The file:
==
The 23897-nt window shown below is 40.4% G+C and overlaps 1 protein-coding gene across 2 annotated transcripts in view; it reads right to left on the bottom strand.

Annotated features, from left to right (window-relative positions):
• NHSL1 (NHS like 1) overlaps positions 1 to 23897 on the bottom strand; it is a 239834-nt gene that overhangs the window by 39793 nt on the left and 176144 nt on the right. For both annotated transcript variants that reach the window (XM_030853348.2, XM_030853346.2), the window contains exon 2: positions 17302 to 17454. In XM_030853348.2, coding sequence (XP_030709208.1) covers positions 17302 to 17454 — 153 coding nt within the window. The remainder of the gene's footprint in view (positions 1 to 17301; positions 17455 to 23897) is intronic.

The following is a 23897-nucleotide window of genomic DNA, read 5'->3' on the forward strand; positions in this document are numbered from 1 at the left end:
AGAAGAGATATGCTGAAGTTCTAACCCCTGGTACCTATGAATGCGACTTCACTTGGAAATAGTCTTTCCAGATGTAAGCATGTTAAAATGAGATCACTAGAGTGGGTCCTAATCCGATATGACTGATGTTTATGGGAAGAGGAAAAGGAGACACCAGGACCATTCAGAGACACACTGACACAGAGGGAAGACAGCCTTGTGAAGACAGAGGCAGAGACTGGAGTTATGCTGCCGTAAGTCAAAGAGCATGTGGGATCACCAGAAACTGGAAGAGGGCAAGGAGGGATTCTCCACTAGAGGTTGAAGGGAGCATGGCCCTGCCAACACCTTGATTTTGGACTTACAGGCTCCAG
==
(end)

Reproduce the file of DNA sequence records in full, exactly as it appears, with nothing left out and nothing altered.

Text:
The 23897-nt window shown below is 40.4% G+C and overlaps 1 protein-coding gene across 2 annotated transcripts in view; it reads right to left on the bottom strand.

Annotated features, from left to right (window-relative positions):
• NHSL1 (NHS like 1) overlaps positions 1 to 23897 on the bottom strand; it is a 239834-nt gene that overhangs the window by 39793 nt on the left and 176144 nt on the right. For both annotated transcript variants that reach the window (XM_030853348.2, XM_030853346.2), the window contains exon 2: positions 17302 to 17454. In XM_030853348.2, coding sequence (XP_030709208.1) covers positions 17302 to 17454 — 153 coding nt within the window. The remainder of the gene's footprint in view (positions 1 to 17301; positions 17455 to 23897) is intronic.

The following is a 23897-nucleotide window of genomic DNA, read 5'->3' on the forward strand; positions in this document are numbered from 1 at the left end:
AGAAGAGATATGCTGAAGTTCTAACCCCTGGTACCTATGAATGCGACTTCACTTGGAAATAGTCTTTCCAGATGTAAGCATGTTAAAATGAGATCACTAGAGTGGGTCCTAATCCGATATGACTGATGTTTATGGGAAGAGGAAAAGGAGACACCAGGACCATTCAGAGACACACTGACACAGAGGGAAGACAGCCTTGTGAAGACAGAGGCAGAGACTGGAGTTATGCTGCCGTAAGTCAAAGAGCATGTGGGATCACCAGAAACTGGAAGAGGGCAAGGAGGGATTCTCCACTAGAGGTTGAAGGGAGCATGGCCCTGCCAACACCTTGATTTTGGACTTACAGGCTCCAG